Now that the story was finished and sent and dinner was eaten, it was off west to Philadelphia. It was just after 7 and I was making up for lost time. The only stops I made were for traffic lights ... and I was determined to beat every last one of them. Getting across the Walt Whitman Bridge wasn't as bad as it seemed. And I found a spot to park about four or five blocks from the Vet in an outer parking lot near an industrial area. That 1977 Dodge Aspen was so reliable to me for the 7 1/2 years I drove it.
It was about 8:20 p.m. yet there was no music being played at the moment. Talk about luck. Our seats were pretty awesome, probably 200 feet from the stage on the third-base side of the field facing the stage, set up in right-center field. The price I paid for the tickets was worth it. By 8:45 p.m, sis and I were settled in when the lights dimmed and the first notes of "Figure Of Eight," which was one of the songs from McCartney's most recent cassette/LP "Flowers In The Dirt," was coming over the speakers. That was followed immediately by the loud horns that introed into the powerful 1974 hit "Jet." For nearly the next three hours, we were just blown away. And yes, he did Beatles tunes, too, including a medley of songs John made famous. But the highlight was "Hey Jude." For as long as I live, 55,000 fans singing, "Naaaaaaah naaaah naah, na-na-na-naaaaaah ... na-na-na-naaaaaah. Heeeeey Jude!" will always go with me.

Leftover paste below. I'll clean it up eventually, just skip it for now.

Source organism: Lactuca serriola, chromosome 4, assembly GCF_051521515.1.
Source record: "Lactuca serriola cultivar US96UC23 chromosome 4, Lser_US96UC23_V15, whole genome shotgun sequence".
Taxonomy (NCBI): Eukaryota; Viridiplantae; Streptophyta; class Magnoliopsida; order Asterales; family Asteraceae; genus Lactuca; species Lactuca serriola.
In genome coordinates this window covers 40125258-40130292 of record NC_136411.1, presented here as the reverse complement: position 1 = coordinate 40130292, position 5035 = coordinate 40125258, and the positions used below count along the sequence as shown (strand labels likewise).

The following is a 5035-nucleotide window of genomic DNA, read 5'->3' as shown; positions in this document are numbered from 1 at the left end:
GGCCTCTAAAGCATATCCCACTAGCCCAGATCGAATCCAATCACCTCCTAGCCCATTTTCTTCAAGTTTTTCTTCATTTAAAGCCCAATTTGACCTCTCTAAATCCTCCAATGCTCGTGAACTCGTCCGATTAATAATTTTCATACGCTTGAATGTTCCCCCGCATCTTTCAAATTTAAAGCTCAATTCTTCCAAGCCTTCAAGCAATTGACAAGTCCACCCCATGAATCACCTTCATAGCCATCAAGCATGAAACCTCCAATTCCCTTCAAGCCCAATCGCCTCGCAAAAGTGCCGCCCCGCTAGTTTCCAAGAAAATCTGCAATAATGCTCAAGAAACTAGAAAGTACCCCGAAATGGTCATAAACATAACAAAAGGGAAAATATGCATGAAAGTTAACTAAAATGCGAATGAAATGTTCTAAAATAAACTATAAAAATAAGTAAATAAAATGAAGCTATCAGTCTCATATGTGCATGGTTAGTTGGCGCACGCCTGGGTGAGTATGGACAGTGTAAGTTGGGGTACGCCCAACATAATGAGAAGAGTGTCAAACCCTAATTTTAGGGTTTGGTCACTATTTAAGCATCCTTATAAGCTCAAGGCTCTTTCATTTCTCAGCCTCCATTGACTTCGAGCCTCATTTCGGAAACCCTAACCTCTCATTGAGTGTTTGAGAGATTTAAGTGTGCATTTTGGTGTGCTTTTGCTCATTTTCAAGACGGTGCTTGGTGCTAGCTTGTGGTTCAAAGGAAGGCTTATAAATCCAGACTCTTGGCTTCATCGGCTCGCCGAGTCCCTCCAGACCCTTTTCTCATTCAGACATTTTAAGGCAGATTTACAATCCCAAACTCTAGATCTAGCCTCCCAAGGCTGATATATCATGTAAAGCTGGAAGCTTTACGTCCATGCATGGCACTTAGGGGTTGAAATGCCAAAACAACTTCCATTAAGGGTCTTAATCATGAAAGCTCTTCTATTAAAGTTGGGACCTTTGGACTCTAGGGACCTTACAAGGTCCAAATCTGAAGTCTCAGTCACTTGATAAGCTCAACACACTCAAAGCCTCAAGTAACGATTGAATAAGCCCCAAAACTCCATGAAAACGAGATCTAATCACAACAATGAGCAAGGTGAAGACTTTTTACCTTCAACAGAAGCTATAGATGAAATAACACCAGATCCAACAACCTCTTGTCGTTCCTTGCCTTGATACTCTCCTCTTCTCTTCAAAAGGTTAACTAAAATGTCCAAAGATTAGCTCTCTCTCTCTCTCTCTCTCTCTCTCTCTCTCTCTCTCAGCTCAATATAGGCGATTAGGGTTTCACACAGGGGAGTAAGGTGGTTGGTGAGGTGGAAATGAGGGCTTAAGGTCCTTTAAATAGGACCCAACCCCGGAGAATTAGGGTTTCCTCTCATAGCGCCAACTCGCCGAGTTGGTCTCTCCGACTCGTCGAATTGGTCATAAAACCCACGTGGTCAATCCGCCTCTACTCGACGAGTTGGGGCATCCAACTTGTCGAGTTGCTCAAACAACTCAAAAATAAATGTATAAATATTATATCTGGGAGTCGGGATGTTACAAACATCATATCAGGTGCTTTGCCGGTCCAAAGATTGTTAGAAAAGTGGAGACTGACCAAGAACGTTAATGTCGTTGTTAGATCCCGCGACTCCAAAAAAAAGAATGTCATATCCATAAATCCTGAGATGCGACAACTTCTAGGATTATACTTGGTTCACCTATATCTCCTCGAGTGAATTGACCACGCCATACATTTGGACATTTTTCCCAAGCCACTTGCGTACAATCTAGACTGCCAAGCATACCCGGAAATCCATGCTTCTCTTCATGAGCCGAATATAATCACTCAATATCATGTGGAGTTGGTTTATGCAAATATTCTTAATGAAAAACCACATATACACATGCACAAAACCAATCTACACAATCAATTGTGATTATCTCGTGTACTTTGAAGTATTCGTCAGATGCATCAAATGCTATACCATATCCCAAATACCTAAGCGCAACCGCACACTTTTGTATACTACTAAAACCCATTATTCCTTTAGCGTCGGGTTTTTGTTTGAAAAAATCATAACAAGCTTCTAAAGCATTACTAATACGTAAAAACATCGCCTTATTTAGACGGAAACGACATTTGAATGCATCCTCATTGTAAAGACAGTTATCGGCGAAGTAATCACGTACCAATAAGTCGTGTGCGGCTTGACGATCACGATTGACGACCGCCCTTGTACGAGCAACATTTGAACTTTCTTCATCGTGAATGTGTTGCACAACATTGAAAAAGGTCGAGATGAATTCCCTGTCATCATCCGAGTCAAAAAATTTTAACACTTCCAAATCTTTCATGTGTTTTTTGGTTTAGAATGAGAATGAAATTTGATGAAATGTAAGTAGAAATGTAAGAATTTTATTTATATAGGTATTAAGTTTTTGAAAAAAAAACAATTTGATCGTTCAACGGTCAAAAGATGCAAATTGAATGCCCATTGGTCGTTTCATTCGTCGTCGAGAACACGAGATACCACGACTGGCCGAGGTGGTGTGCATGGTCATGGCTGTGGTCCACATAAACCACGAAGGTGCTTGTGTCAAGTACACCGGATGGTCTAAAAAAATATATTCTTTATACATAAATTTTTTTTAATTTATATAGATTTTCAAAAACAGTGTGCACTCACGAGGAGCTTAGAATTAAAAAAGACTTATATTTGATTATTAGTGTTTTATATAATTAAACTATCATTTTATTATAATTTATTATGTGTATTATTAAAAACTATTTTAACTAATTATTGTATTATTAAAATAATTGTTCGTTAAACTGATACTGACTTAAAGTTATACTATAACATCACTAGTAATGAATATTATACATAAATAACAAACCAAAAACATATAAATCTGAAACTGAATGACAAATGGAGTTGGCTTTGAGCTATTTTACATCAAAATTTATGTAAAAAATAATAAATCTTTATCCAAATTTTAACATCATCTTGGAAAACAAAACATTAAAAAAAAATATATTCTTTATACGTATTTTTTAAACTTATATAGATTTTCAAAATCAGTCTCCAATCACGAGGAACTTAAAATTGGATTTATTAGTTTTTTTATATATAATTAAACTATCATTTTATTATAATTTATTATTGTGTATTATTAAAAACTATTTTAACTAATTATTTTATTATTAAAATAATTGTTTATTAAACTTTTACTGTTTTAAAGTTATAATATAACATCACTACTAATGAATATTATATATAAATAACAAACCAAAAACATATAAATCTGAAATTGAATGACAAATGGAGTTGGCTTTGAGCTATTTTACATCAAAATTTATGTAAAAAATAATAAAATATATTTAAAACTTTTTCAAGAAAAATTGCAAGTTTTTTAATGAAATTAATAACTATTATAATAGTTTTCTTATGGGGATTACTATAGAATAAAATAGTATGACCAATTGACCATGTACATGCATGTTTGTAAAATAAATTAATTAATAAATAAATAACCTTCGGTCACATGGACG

And when he and the band finished up with "Golden Slumber/Carry That Weight/The End," we were all witness to something amazing that night. I remember turning on to WMMR-FM after the show and they were replaying the set list in order, starting with "Figure Of Eight." Listened to it all the way back to Toms River ... or at least until the station began fading out of range. Oh how I looooove my Sirius-XM radio!
The sad thing was that two nights later, sis and I went to see Heart at the Arts Center and it was a great show, too, but it paled greatly in comparison to McCartney on July 14. And, ironically, the second time I saw McCartney in concert, it was wrapped up on a day I had a sporting event to cover as well -- but this was much different.
It was Super Bowl XXXIX in Jacksonville on February 6, 2005.
But the McCartney & Band show on this July night was the perfect ending to what was a very, very, very, very long day, considering the aggrevation I had to put up with at the beginning.
It was definitely "must-see" stuff.